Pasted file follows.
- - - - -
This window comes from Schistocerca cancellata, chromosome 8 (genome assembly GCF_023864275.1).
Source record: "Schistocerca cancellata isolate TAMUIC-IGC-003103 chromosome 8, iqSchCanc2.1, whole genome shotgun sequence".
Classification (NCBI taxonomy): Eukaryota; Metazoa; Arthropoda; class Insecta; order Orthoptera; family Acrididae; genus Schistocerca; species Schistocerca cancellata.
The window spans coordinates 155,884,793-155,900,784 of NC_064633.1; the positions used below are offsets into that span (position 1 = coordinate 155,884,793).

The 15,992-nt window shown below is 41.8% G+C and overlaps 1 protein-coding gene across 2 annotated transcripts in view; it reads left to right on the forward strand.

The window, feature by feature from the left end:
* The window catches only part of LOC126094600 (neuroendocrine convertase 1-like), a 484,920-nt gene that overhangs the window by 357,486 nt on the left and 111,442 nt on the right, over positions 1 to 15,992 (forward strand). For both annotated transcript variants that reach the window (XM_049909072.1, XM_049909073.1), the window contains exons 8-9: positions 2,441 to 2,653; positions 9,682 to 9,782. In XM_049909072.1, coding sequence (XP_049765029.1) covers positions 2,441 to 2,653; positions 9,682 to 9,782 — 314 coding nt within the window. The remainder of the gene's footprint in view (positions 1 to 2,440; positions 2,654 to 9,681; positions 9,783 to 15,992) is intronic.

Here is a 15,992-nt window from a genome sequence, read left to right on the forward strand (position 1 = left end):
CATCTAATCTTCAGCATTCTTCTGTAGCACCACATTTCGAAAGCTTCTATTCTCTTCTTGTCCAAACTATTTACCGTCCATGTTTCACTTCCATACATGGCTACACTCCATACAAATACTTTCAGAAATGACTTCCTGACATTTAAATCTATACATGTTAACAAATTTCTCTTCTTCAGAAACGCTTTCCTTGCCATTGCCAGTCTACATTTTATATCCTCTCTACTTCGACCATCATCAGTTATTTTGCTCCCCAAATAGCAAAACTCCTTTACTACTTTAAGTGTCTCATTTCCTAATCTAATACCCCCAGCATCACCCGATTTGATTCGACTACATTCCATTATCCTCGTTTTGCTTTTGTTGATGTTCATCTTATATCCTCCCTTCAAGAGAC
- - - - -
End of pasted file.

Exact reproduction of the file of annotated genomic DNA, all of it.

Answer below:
This window comes from Schistocerca cancellata, chromosome 8 (genome assembly GCF_023864275.1).
Source record: "Schistocerca cancellata isolate TAMUIC-IGC-003103 chromosome 8, iqSchCanc2.1, whole genome shotgun sequence".
Classification (NCBI taxonomy): Eukaryota; Metazoa; Arthropoda; class Insecta; order Orthoptera; family Acrididae; genus Schistocerca; species Schistocerca cancellata.
The window spans coordinates 155,884,793-155,900,784 of NC_064633.1; the positions used below are offsets into that span (position 1 = coordinate 155,884,793).

The 15,992-nt window shown below is 41.8% G+C and overlaps 1 protein-coding gene across 2 annotated transcripts in view; it reads left to right on the forward strand.

The window, feature by feature from the left end:
* The window catches only part of LOC126094600 (neuroendocrine convertase 1-like), a 484,920-nt gene that overhangs the window by 357,486 nt on the left and 111,442 nt on the right, over positions 1 to 15,992 (forward strand). For both annotated transcript variants that reach the window (XM_049909072.1, XM_049909073.1), the window contains exons 8-9: positions 2,441 to 2,653; positions 9,682 to 9,782. In XM_049909072.1, coding sequence (XP_049765029.1) covers positions 2,441 to 2,653; positions 9,682 to 9,782 — 314 coding nt within the window. The remainder of the gene's footprint in view (positions 1 to 2,440; positions 2,654 to 9,681; positions 9,783 to 15,992) is intronic.

Here is a 15,992-nt window from a genome sequence, read left to right on the forward strand (position 1 = left end):
CATCTAATCTTCAGCATTCTTCTGTAGCACCACATTTCGAAAGCTTCTATTCTCTTCTTGTCCAAACTATTTACCGTCCATGTTTCACTTCCATACATGGCTACACTCCATACAAATACTTTCAGAAATGACTTCCTGACATTTAAATCTATACATGTTAACAAATTTCTCTTCTTCAGAAACGCTTTCCTTGCCATTGCCAGTCTACATTTTATATCCTCTCTACTTCGACCATCATCAGTTATTTTGCTCCCCAAATAGCAAAACTCCTTTACTACTTTAAGTGTCTCATTTCCTAATCTAATACCCCCAGCATCACCCGATTTGATTCGACTACATTCCATTATCCTCGTTTTGCTTTTGTTGATGTTCATCTTATATCCTCCCTTCAAGAGAC